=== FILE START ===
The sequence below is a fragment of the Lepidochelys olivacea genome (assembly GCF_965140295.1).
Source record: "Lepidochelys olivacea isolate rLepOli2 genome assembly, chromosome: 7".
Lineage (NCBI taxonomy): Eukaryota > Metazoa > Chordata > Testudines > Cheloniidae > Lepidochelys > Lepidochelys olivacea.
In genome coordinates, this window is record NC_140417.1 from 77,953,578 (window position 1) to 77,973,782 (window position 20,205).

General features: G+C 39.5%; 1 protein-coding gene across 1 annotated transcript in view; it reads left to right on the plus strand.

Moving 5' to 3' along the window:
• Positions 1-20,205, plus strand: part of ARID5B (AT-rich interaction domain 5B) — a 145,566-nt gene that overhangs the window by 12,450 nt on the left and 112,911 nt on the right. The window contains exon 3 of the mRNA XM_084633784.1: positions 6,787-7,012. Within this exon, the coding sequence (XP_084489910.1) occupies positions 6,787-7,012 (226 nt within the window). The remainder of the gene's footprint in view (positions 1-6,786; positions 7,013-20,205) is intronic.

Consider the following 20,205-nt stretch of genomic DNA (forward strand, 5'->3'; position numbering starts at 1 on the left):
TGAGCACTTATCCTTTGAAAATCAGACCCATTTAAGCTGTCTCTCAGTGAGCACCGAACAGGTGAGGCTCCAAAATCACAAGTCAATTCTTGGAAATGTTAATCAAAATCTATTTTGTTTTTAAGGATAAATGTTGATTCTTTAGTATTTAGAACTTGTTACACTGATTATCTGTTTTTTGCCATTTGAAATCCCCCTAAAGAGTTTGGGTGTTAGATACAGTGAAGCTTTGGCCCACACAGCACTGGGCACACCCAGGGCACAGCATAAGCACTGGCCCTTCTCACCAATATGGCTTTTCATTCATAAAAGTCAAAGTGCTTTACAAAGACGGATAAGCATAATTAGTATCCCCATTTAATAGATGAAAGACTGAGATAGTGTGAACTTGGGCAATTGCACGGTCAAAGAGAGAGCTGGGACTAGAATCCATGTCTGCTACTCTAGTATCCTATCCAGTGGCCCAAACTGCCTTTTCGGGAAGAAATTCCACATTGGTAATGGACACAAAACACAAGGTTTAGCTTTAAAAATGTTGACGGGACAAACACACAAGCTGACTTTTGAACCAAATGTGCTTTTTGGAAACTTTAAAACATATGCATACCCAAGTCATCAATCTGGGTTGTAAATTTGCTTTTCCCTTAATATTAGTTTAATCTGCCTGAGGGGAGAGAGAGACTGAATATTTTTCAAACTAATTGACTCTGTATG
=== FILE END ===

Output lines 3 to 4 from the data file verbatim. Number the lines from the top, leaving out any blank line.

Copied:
Lineage (NCBI taxonomy): Eukaryota > Metazoa > Chordata > Testudines > Cheloniidae > Lepidochelys > Lepidochelys olivacea.
In genome coordinates, this window is record NC_140417.1 from 77,953,578 (window position 1) to 77,973,782 (window position 20,205).